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Los Angeles Employment Law Blog

California agency requires equal pay for female surfers

Historically, women make less than men when doing the same work. This has been true across the board in a number of industries. It is a type of workplace discrimination, and luckily, California has taken steps to ensure women make the same amount of money, including when it comes to less traditional jobs. 

California recently passed a law that would require female surfers to make the same amount of money in competitions as their male counterparts. From now on when surfing competitions take place on the California shoreline, men and women will make the same for coming in 1st place. This has been a problem in the surfing world for a while now and continues to occur in other parts of the world. 

EEOC taking aggressive stance on workplace age discrimination

It's been a little over 50 years since Congress passed the Age Discrimination in Employment Act, which is supposed to protect employees in California and elsewhere from age-related discrimination in the workplace. However, according to the Equal Employment Opportunity Commission, many employers still show bias against older workers. As a result, the agency has started aggressively combating the issue.

One of the cases the EEOC pursued involved Texas Roadhouse, which allegedly had a history of denying front-of-the-house positions to applicants ages 40 years and older. The agency filed an age discrimination lawsuit against the restaurant chain in 2011, and the company recently settled the case for $12 million. It also agreed to change its hiring and recruitment practices to include older workers.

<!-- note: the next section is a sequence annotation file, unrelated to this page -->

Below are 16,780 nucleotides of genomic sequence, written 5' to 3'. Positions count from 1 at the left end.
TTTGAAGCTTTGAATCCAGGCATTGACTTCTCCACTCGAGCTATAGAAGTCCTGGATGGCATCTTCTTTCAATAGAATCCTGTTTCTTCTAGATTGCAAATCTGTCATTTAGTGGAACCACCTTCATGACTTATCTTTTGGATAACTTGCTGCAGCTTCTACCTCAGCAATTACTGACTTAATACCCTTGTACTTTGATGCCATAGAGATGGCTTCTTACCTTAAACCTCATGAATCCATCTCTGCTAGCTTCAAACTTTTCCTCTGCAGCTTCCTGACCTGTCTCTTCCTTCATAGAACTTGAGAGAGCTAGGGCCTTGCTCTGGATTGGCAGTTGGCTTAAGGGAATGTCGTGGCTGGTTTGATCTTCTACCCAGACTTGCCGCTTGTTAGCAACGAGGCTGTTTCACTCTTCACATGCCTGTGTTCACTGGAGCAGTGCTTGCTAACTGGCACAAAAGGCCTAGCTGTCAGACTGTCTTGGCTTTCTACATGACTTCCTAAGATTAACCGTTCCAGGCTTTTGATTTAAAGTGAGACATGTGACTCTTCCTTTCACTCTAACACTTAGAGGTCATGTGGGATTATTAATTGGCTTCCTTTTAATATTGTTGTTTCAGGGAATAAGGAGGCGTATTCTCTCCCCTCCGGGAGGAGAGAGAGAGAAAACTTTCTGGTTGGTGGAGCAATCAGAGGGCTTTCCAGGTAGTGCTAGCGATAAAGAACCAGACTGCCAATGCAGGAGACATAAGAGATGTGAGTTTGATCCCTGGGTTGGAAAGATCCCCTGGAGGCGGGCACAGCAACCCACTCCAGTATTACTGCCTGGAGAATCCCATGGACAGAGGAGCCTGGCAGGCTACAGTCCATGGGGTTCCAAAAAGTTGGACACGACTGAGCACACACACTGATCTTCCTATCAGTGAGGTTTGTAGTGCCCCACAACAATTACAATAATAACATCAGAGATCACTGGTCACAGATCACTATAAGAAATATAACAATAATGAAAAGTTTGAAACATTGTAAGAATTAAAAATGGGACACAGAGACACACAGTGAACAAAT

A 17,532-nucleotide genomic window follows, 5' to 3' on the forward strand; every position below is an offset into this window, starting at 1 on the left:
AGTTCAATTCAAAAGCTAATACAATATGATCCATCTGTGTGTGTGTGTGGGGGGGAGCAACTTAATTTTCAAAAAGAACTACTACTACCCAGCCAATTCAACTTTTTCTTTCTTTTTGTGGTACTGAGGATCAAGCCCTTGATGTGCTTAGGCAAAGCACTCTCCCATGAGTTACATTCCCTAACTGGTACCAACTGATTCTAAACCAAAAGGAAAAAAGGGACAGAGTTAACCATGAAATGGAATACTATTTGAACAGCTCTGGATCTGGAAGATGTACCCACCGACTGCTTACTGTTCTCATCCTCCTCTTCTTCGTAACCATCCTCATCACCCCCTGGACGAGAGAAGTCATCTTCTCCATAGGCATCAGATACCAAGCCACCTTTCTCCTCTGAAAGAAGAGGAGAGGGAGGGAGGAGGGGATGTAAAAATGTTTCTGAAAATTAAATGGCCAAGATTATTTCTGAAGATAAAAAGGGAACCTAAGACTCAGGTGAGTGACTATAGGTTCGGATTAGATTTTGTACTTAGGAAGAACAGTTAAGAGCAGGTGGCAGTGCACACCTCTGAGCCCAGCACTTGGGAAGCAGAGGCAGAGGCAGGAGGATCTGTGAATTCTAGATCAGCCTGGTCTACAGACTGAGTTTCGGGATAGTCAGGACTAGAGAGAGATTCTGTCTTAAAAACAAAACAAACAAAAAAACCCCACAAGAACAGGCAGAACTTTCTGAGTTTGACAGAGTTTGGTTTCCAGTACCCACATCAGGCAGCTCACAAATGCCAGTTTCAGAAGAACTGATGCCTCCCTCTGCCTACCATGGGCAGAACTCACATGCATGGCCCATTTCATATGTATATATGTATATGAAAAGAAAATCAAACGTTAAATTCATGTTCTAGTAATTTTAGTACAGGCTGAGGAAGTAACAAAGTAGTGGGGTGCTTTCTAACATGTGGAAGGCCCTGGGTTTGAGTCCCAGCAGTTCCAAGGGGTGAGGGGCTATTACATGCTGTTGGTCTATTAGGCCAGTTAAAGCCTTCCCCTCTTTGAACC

Subtle discrimination in the workplace

One struggle people in California might encounter in the workplace is the issue of subtle discrimination or harassment. While it may be easy to identify overt speech and action, this can be much more difficult when the discrimination is harder to pinpoint.

Examples might include someone who keeps staring at a pregnant woman's belly, a man who refuses to make eye contact with a female colleague or someone who looks at a minority employee whenever race is mentioned. It can be difficult for both an employee and a human resources department to determine whether discrimination has occurred when the issue is how one person looks at another. Unfortunately, this can still create a situation in which a person feels uncomfortable in the workplace.

Title VII ruling that supports transgender rights under attack

Transgender people in California live in an uncertain environment about their federal level legal protections from workplace discrimination. Some legal rulings, like the unanimous decision this year from the U.S. Court of Appeals for the 6th Circuit that interpreted Title VII of the Civil Rights Act in 1964 in favor of a transgender employee, have shown judicial willingness to view Title VII prohibitions on sex discrimination as inclusive of people mistreated because of their gender identity. However, opposing views remain active as illustrated by the request from 13 Republican attorneys general and three Republican governors representing 16 states asking the Supreme Court of the United States to overturn the 6th Circuit ruling.

Their amicus brief supported a strict interpretation of Title VII that defined sex as biologically determined. They considered the appellate court decision that protected a transgender person as a judicial rewriting of the law that violated the right of Congress to make laws.

Lawsuit alleges gender discrimination at Nike

Despite the rising publicity and awareness about sexual harassment, some of the most prominent companies in California may still be guilty of gender discrimination. One group of female former employees at Nike, the athletic wear company, have filed a lawsuit alleging that the corporation systematically discriminated against women on the job through a hostile work environment. The suit, filed in August 2018, argues that the company discriminated against women in terms of employment conditions, promotions and pay, among other issues.